Lack of Sleep Related to High Anxiety
The latest technologies have provided scientists with evidence of how sleep deprivation leads to anxiety. These investigators have said that their findings demonstrate increased sleep loss exaggerates the level of anxiety for upcoming social events. This overreaction happens most often to those individuals who are already suffering from high anxiety, making them even more vulnerable.
There are two common features of anxiety disorders: sleep loss and amplified emotional response. With these findings, it is suggested that these features may not be independent but might actually be a causal relationship.
The study was conducted at the University of California Berkeley campus, where researchers used brain scanning techniques on eighteen healthy adults in two separate groups. One group had tests after a normal night’s sleep while the second group had theirs after a night of sleep deprivation. In both sessions, participants were exposed to an emotional task that had a period of anticipating potentially negative experience through an unpleasant visual image or a potentially benign experience or neutral visual image.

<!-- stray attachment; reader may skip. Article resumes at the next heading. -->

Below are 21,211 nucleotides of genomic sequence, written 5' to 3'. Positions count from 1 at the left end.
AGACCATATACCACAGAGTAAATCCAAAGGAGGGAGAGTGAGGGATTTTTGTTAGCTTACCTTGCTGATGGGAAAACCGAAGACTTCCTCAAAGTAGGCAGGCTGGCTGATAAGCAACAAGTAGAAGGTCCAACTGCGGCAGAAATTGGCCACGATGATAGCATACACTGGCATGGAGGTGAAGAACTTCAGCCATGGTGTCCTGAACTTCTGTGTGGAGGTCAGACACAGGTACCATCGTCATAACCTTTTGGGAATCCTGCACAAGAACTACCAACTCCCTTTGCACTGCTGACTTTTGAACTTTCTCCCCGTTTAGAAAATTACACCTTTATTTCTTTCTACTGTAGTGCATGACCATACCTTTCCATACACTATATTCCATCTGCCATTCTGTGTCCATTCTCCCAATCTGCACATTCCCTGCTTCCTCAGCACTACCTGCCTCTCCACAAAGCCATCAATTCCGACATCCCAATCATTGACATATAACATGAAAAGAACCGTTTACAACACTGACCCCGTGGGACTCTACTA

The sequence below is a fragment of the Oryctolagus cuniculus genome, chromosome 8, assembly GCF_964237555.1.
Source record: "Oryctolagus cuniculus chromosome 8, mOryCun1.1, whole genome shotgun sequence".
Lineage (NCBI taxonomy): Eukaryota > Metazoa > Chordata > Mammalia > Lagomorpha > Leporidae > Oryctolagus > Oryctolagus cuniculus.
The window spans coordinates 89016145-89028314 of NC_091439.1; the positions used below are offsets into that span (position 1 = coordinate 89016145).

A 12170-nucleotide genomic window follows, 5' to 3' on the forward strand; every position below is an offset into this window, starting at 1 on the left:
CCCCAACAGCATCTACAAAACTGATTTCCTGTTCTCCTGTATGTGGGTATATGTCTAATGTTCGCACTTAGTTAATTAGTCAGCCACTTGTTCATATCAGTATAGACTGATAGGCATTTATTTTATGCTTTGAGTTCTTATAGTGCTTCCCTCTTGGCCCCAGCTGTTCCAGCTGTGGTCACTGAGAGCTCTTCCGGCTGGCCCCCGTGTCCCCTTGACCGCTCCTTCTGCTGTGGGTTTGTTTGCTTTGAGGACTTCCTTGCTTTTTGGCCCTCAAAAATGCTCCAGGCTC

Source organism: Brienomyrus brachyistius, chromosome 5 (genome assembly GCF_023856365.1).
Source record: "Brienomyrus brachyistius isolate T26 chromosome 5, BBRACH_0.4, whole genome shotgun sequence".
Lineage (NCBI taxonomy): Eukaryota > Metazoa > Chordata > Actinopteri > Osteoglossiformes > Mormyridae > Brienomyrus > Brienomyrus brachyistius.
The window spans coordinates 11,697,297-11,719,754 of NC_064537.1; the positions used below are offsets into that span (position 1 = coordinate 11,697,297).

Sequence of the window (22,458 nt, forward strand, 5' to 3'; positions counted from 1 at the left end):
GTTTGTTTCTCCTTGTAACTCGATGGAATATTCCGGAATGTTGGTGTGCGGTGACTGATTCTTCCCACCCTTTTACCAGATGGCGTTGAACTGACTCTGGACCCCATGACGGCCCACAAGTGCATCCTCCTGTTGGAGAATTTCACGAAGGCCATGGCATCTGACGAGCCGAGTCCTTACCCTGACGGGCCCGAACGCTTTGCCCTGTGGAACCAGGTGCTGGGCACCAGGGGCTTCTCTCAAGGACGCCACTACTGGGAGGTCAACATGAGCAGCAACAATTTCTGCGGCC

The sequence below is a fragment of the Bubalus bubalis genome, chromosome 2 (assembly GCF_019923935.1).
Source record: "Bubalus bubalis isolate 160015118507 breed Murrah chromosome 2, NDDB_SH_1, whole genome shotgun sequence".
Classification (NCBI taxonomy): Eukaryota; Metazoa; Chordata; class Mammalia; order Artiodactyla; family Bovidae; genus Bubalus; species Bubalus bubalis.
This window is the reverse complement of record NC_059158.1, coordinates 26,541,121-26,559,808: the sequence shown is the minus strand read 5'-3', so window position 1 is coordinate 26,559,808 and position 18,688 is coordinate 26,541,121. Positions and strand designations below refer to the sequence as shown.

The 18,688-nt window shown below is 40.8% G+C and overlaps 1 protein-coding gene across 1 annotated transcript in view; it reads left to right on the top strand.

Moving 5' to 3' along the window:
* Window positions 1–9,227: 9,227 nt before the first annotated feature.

In functional MRI scans, it showed that sleep deprivation was amplified with the build up of anticipatory activity in the embedded emotional centers of the brain, most especially the amygdala, where responses to negative and unpleasant experiences were found. It was also found that in many emotional centers of the brain, sleep deprivation triggered a sixty percent increase in anticipatory reactions. The study further found that the effect of sleep deprivation was related to how naturally anxious an individual is in their natural settings.
The study concluded that individuals who were more anxious also showed the biggest vulnerability to the aggravating effects of sleep deprivation. The result further suggests that anxiety has a significant effect in elevating the emotional dysfunction and risk attributable mainly to lack of sleep.
According to the lead author of the study, Andrea Goldstein, “Anticipation is a fundamental brain process, a common survival mechanism across numerous species. Our results suggest that just one night of sleep loss significantly alters the optimal functioning of this essential brain process, especially among anxious individuals. This is perhaps never more relevant considering the continued erosion of sleep time that continues to occur across society.”